But I also take the view that the party (which I don’t expect to do all that well—although it won’t be wiped out by any means) will be in a position in which it could and should take a risk with the leadership. We need someone who can concentrate on rebuilding and re-connecting, for those will be the main priorities post-May 5.

    Best wishes,

    Alex

  • Peter Brown

    I can think of five people who would be regarded as “serious contenders” (although I wouldn’t personally be backing Michael or Reg)in any leadership contest.

    By whom? I’m pushed to think of 5 contenders never mind objectively serious contenders….

  • lo_rre

    “I don’t see how appearence is relevant to political potential, besides slugger is for insults, not for compliments!”

    Ok then just plain Rebbeca, have it your way.
    Surely, dont you think Jefffery Donaldson picked up many votes from ladies who were fans of that good looking country folk singer from Donegal called Daniel somebody or other.? He certainly got more votes than David Trimble got. Well maybe it was to do with his superior political brain instead.

    Lorre

  • lo_rre

    Christopher, I think old slugger does a good job here. Lets face it he has to be a bit of a political devil’s Advocate to keep the pot boiling. Who knows he might support PUP or even vote for those Norn Iron Lib Dems.

    Lorre

  • Rebecca Black

    Jeffrey Donaldson inspires such a loyal following in part from his personal charisma, he is a very charming man.

  • lo_rre

    “Jeffrey Donaldson inspires such a loyal following in part from his personal charisma, he is a very charming man.”

    Rebecca
    Did you not say “I don’t see how appearence is relevant to political potential” in your last post? Now you are contradicting yourself. Many (mainly middle aged & eldery church going women) would vote for our georgeous little “charming man” Jeffery because of his “personal charisma”. I wonder if DTor MM had more of Jeffery’s “personal charisma” and were dead ringer’s for Daniel O”Yoodalaaay-e-do from Donegal they might romp home top of the polls in this coming May election?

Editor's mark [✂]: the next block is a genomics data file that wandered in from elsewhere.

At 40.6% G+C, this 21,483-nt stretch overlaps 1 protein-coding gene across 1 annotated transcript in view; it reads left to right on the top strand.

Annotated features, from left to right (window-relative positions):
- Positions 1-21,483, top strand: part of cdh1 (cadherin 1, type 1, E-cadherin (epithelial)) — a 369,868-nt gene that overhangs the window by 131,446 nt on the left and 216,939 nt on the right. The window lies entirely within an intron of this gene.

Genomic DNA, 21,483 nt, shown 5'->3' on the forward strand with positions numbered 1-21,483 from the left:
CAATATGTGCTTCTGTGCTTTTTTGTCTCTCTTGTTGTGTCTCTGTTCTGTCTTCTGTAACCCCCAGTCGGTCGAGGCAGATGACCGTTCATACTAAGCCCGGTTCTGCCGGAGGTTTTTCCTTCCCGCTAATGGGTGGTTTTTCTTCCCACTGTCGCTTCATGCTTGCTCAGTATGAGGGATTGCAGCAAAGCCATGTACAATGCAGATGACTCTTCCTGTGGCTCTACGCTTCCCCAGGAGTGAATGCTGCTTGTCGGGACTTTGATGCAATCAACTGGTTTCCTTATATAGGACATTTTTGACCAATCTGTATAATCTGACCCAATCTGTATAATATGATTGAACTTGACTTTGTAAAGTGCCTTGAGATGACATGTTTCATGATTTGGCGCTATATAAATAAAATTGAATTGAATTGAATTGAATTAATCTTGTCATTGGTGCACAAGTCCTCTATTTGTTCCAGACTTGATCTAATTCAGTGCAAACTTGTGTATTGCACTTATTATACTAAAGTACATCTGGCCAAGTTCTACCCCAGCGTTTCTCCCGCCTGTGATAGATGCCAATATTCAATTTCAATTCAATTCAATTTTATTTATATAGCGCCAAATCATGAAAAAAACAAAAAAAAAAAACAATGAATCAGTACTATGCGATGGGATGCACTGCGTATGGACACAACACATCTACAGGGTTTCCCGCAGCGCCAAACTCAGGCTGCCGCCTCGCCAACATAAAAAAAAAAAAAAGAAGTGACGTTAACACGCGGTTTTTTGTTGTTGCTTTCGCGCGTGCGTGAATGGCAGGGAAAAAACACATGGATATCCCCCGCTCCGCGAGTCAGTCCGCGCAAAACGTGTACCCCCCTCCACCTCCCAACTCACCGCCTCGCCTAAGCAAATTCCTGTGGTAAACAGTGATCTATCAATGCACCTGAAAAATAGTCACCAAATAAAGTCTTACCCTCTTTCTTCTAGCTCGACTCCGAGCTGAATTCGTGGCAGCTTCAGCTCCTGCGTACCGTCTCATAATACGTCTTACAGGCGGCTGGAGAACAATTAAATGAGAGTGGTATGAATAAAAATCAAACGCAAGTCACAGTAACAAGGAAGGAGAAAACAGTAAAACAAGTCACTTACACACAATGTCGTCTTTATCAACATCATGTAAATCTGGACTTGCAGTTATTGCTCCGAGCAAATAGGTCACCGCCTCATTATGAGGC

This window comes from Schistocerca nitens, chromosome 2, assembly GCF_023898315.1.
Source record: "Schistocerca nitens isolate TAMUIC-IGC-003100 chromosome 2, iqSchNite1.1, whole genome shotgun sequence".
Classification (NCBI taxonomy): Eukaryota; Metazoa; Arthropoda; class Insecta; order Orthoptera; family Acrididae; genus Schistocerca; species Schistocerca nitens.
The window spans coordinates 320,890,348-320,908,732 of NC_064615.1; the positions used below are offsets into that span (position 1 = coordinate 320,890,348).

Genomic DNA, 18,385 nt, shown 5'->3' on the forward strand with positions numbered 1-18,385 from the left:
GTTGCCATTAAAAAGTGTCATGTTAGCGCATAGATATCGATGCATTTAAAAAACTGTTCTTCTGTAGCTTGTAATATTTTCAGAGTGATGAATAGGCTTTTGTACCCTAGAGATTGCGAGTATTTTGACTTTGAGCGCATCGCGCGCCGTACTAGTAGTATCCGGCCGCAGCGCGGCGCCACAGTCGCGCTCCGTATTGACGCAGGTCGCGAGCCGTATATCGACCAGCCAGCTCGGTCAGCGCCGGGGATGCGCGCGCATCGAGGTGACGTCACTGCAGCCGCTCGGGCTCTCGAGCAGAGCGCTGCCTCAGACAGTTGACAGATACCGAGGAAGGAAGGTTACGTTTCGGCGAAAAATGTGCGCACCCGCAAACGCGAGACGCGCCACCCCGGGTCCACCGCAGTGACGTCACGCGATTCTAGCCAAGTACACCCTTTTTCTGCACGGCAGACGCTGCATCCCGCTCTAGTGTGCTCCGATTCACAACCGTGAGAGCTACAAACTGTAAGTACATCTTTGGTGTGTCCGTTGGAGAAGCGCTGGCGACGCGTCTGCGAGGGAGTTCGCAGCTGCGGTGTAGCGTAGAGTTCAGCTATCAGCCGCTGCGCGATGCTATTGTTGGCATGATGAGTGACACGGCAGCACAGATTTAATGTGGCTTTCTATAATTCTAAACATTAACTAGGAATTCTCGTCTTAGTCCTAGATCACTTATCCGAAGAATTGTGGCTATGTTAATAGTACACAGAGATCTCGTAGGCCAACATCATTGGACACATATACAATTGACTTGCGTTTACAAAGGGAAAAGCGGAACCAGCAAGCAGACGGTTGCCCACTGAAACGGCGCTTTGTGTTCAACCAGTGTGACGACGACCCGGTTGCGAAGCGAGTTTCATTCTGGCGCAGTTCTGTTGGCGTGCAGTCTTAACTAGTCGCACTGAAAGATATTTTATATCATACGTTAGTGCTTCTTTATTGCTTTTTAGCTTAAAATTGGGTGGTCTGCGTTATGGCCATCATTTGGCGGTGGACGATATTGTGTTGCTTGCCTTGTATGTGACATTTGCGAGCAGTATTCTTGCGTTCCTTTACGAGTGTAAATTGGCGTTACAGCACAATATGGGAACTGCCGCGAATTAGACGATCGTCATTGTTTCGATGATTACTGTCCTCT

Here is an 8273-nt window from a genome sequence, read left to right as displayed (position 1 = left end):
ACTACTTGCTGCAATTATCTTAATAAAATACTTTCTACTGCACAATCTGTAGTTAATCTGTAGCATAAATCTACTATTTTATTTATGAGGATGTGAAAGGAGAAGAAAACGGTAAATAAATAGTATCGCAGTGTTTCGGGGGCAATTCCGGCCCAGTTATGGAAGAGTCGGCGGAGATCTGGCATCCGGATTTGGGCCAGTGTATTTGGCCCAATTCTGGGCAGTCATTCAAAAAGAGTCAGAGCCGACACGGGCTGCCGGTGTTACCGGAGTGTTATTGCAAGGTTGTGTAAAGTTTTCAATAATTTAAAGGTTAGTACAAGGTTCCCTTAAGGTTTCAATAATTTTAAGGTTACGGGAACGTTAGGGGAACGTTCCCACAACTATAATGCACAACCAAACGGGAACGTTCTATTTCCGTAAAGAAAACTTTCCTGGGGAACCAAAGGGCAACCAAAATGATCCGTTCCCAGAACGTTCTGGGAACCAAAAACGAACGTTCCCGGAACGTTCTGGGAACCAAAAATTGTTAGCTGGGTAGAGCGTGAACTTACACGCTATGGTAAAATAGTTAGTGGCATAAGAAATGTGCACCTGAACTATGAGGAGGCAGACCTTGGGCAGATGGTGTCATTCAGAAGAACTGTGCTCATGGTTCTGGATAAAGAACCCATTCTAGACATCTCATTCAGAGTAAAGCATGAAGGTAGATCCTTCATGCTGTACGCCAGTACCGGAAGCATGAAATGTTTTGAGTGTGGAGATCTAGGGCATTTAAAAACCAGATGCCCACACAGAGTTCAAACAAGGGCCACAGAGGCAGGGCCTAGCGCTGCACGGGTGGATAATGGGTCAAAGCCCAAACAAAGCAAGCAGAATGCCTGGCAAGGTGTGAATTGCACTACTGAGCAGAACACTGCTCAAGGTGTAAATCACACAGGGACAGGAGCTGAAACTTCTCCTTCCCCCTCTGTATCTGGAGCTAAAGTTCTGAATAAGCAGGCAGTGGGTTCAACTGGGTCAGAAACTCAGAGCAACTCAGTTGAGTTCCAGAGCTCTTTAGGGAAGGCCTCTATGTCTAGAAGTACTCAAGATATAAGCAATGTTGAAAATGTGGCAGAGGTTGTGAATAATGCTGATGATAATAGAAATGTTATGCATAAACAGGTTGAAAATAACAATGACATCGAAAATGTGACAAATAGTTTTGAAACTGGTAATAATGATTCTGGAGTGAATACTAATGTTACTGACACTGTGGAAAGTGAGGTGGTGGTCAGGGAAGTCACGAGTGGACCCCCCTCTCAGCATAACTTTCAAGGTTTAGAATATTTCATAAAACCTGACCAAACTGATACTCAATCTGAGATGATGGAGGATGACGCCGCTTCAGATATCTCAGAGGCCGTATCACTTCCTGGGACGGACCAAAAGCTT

Lorre

  • aquifer

    Yes the prince of darkness could sip his chablis while dining on thinly sliced squabbler all right.

    Its about time the UUP lost its whining sectarian integrationalist wing, they only ever complimented both the SDLP’s joint authority plan to castrate unionism politically, and the Provo Orange Brit colonial oppressor caracature.

    DUP UUP bitching? Pour some mud into the ring and let them get it on. We need some politics around here that does not involve trying to guess what might be going on inside some home knitted balaclava helmet.

  • Rebecca Black

    Yes Lorre and I maintain that appearence IS irrelevant in politics. Charisma does not mean good looking, having charisma means having charm and having something about you that people like, being able to get people to warm to you etc.

    Its nothing to do with appearence, I suggest you invest in a dictionary before you start accusing me of contradicting myself.

  • lo_rre

    Rebecca, here’s me thinking you preferred insults to compliments, you did say “besides slugger is for insults, not for compliments!”

    Anyway I think there are many UUP members would disagree with you about charming Jeffery’s charisma, for some he was a traitor to the UUP (not the treason type) look it up in the dictionary . 1 : one who betrays another’s trust or is false to an obligation or duty’ jumping ship like he did”

    Lorre

  • Rebecca Black

    Oh absolutely, of course Jeffrey is a wee turncoat, you couldn’t trust him as far as you could throw him. The DUPers know that and don’t trust him because of it, he is not getting half the media coverage he used to. He has to do what he’s told now.

    However the one thing you can’t deny is that he is a great charmer, something that is very useful in a politician. If only a few more in the UUP had that charm.